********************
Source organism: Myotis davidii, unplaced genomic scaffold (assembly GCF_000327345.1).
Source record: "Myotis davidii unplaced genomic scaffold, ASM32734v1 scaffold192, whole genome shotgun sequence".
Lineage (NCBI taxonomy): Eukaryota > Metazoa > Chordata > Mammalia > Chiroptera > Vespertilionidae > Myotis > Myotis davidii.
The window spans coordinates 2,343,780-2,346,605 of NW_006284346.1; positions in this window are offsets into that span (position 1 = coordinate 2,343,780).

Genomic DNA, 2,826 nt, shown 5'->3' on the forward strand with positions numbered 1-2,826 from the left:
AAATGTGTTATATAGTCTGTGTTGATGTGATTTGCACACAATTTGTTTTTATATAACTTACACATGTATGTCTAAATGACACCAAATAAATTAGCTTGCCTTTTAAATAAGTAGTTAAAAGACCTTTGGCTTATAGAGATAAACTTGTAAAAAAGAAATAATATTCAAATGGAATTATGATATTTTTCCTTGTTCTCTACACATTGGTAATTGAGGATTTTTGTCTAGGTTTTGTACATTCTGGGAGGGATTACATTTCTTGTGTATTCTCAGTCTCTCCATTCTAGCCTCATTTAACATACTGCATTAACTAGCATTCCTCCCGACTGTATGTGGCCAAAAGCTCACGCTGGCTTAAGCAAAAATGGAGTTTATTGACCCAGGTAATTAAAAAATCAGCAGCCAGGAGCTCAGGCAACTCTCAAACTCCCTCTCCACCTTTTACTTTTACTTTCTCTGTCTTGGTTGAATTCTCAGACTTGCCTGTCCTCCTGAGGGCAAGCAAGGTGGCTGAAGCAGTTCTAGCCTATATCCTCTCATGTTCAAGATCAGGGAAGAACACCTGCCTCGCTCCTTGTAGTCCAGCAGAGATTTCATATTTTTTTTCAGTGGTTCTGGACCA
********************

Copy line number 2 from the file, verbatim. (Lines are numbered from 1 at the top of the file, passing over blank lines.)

Source record: "Myotis davidii unplaced genomic scaffold, ASM32734v1 scaffold192, whole genome shotgun sequence".